Get the right fit

Getting the right corporate cultural fit when recruiting new employees is more important than ever when considering Gen Y. This generation has lost the tradition of strong loyalty to one organisation for a long period and if they don’t fit, they will move on. From Ashridge research, it has been found that organisations that prioritise cultural fit over other ‘qualifications’ for the job during recruitment, find that their young employees stay longer. Is it time to revisit and update evaluation criteria and recruitment assessment methods?

Knowing that Gen Y may struggle in certain areas, more so than previous generations, it is important to test and select for those characteristics that will allow them to fit in and thrive in their new organisation. Both psychometric (or other appropriate) tests and face-to-face assessment exercises help to highlight the best future employees. Tests for the cultural fit are critical, although some organisations struggle to articulate what that culture is and which behaviours they seek. What are the key elements of the culture that would be noticeable to outsiders? Which aspects of the culture are deeply embedded in the employees and important for success? How can you test and select recruits that will fit this culture? Other generic areas which should be used to test Gen Y include face-to-face people skills, communication in all forms, emotional intelligence, self-motivation and teamwork.

As members of Gen Y are digital natives, they will be attracted by an opportunity to communicate their talents digitally. As a screening tool, try asking them to create a short video about themselves, showcasing their communications skills, professionalism and personality and use these submissions to help gauge their cultural fit for the organisation.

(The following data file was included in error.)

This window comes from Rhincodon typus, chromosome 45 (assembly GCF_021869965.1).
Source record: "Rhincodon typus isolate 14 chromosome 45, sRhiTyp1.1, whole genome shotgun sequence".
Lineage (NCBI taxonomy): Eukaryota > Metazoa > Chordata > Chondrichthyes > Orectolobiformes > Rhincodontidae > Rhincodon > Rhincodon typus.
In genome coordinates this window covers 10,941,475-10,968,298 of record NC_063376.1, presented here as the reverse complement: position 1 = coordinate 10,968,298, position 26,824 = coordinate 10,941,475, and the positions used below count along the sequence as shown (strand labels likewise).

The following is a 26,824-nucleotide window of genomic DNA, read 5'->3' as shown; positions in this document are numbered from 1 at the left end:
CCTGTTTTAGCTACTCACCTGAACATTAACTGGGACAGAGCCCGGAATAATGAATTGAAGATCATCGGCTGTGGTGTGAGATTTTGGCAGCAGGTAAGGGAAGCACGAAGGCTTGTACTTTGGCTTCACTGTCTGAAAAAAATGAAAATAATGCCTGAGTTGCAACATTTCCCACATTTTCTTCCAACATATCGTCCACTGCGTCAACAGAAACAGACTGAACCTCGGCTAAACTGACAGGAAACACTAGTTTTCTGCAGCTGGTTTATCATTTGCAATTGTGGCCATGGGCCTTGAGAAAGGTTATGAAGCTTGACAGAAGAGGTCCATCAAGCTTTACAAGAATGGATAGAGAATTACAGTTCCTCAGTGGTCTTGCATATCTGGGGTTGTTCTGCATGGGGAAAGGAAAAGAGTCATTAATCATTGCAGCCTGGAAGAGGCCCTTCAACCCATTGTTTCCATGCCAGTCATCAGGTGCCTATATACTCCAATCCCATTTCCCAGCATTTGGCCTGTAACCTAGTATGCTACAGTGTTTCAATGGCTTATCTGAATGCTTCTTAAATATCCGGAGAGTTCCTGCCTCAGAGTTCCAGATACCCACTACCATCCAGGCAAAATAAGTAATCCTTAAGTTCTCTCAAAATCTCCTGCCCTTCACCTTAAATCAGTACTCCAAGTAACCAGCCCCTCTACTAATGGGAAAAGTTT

Perhaps an extreme, but valuable example, is shown by a company that develops psychometric tests for the workplace. In recruiting new graduates, it puts them through a number of tests that meet both the culture and desired behaviours that the company seeks. In some cases, the HR group has been disappointed initially that a few, apparently strong, candidates fall through the net by failing tests, but over time the process has been validated. A young graduate employee, newly hired, expressed her astonishment on the interview process: “I expected to be grilled at interview, but they said that as they had such faith in their testing process, that those that came through were almost guaranteed a job. The interview was a final confirmation meeting.” The company has an excellent reputation for retaining its young employees.

Grow reputation by keeping in touch

The opening up of recruitment to so many electronic platforms has allowed more candidates to access potential jobs resulting in higher numbers of applications per vacancy than in the past. It is therefore vital to make sure that intelligent sifting mechanisms are used to select candidates, from the first cut to the final shortlist.

It is also important, for a generation demoralised by nonresponse from recruitment agencies and employers, to keep all candidates informed of progress of their application and provide feedback where possible. At work Gen Y desires constant feedback and appreciates all opportunities for mentoring. By communicating with every applicant, new employees will benefit from being helped through the process, and those who were rejected with have a positive image of the organisation with potential to become free advocates in the future. Quality recruitment data management, tracking and communication will enhance the reputation of the company far beyond an individual recruitment campaign.

Spread the search through trusted mechanisms